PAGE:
The Tel Aviv city council decided Monday to seek a Transportation Ministry permit to run buses on Shabbat.
The city's Mayor, Ron Huladi, has supported the move for a while now. During Monday's discussion he said: "Those who don't want to get on a bus (on Shabbat) can choose not to board it."
According to a decision approved by city council, the municipality will now draft a detailed request and submit it to the Transportation Ministry.
Should the ministry reject the bid, city hall will advance the establishment of an independent transportation company. Such service would enable Tel Avivians to travel to city center and to entertainment venues. Another option is for the city to seek a permit to extend the limited service currently offered by minibuses.
Responding to the news, Knesset Member Moshe Gafni (United Torah Judaism) said: "This is a reckless and populist decision. We shall not allow this deliberate and hurtful harm to the status quo and to the sanctity of the Shabbat. This decision offers nothing with the exception of a stain on the Tel Aviv city hall itself."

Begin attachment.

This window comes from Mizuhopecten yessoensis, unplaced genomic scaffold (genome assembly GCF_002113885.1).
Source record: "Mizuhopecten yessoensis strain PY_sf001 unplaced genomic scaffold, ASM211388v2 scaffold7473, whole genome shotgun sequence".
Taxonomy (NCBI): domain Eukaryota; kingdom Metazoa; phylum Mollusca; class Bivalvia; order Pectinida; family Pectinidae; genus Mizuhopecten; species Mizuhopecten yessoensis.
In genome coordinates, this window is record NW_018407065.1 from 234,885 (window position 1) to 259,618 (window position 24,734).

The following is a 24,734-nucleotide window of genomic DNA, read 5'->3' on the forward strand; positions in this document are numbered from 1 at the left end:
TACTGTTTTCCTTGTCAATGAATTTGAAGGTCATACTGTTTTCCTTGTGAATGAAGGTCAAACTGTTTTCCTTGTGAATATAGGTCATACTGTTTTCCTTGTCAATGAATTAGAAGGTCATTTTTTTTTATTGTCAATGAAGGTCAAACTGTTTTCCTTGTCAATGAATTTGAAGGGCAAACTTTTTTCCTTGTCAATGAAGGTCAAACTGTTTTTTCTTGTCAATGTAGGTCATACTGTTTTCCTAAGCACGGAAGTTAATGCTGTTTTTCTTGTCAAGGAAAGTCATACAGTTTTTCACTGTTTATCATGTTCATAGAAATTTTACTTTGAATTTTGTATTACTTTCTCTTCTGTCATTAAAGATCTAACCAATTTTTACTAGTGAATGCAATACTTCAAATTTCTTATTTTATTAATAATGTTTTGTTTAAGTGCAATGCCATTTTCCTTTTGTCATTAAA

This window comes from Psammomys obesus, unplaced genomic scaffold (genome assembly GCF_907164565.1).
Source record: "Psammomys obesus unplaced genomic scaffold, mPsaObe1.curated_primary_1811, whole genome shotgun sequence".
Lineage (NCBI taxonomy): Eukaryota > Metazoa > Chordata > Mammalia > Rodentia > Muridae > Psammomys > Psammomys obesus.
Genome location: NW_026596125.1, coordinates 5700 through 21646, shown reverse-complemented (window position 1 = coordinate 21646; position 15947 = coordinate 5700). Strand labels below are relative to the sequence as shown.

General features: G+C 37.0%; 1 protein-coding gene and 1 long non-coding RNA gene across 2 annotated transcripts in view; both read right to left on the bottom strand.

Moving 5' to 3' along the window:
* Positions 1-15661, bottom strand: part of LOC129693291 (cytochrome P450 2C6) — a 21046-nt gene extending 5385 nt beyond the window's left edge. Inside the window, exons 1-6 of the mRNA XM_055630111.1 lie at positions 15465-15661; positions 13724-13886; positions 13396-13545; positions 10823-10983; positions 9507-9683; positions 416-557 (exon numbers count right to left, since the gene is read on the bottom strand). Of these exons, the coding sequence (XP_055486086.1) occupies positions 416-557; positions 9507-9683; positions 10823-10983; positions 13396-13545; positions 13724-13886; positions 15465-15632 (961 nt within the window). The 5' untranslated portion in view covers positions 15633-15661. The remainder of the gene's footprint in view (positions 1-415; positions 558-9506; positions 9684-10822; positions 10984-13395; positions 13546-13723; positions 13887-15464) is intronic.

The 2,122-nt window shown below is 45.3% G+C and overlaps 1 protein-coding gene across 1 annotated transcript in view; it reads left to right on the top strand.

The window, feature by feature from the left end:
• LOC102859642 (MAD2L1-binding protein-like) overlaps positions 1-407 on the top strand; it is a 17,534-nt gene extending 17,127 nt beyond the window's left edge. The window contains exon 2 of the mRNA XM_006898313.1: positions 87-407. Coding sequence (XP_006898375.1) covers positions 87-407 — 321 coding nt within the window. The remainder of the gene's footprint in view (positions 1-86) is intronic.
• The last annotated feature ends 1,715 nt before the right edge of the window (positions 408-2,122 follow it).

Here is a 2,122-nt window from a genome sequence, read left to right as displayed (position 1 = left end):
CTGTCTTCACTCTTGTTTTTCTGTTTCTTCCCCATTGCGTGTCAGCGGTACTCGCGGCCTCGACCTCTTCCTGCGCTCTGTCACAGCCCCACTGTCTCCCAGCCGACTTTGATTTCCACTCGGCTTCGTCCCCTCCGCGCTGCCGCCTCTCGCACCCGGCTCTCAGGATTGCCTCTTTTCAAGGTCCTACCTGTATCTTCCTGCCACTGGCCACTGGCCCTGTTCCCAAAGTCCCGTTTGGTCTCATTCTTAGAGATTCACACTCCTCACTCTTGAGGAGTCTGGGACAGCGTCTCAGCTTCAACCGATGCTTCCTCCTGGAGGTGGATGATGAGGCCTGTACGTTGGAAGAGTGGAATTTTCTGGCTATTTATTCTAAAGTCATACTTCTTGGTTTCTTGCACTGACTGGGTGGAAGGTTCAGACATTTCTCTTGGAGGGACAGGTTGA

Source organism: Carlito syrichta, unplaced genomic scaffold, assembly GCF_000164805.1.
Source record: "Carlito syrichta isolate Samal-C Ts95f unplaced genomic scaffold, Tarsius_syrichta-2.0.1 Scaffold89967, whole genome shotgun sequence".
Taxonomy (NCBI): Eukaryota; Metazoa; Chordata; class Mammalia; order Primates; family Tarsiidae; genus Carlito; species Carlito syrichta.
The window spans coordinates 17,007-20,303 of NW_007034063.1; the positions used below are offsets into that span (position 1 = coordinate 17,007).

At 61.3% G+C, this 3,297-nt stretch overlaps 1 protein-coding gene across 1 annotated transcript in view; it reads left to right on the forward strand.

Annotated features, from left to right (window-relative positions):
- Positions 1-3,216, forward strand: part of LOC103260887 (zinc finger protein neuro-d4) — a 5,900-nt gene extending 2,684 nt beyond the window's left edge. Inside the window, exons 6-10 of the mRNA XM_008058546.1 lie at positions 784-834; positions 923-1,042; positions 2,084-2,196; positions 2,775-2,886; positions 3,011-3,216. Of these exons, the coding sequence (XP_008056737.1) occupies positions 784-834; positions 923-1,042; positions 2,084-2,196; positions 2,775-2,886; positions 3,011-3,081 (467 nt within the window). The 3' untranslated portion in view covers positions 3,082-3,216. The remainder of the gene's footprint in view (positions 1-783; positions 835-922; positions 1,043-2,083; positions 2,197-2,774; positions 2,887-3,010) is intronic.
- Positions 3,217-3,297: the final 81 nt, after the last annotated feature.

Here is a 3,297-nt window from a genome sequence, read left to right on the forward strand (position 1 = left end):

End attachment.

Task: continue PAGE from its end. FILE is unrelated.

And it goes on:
'Only in Israel'
Meanwhile, Mayor Huldai noted Monday that "Israel is the only country in the world where public transportation doesn't operate one-quarter of the year, on Shabbat and on holidays."
"What would one do if he cannot afford to purchase a vehicle and seeks to visit his family on Shabbat or spend time at the beach?" Huldai said. "The current situation, alongside the absence of an efficient public transportation system, undermines the country's proper development and the public's ability to give up private vehicles."
The lack of public transportation on Shabbat is attributed to the so-called "status quo" on religious affairs – an understanding that prevails in Israel but was never entrenched by law. Notably, some areas in Israel feature exceptions to the status quo, for example Haifa, where buses run on Shabbat in a limited fashion.
Koby Nachshoni contributed to the story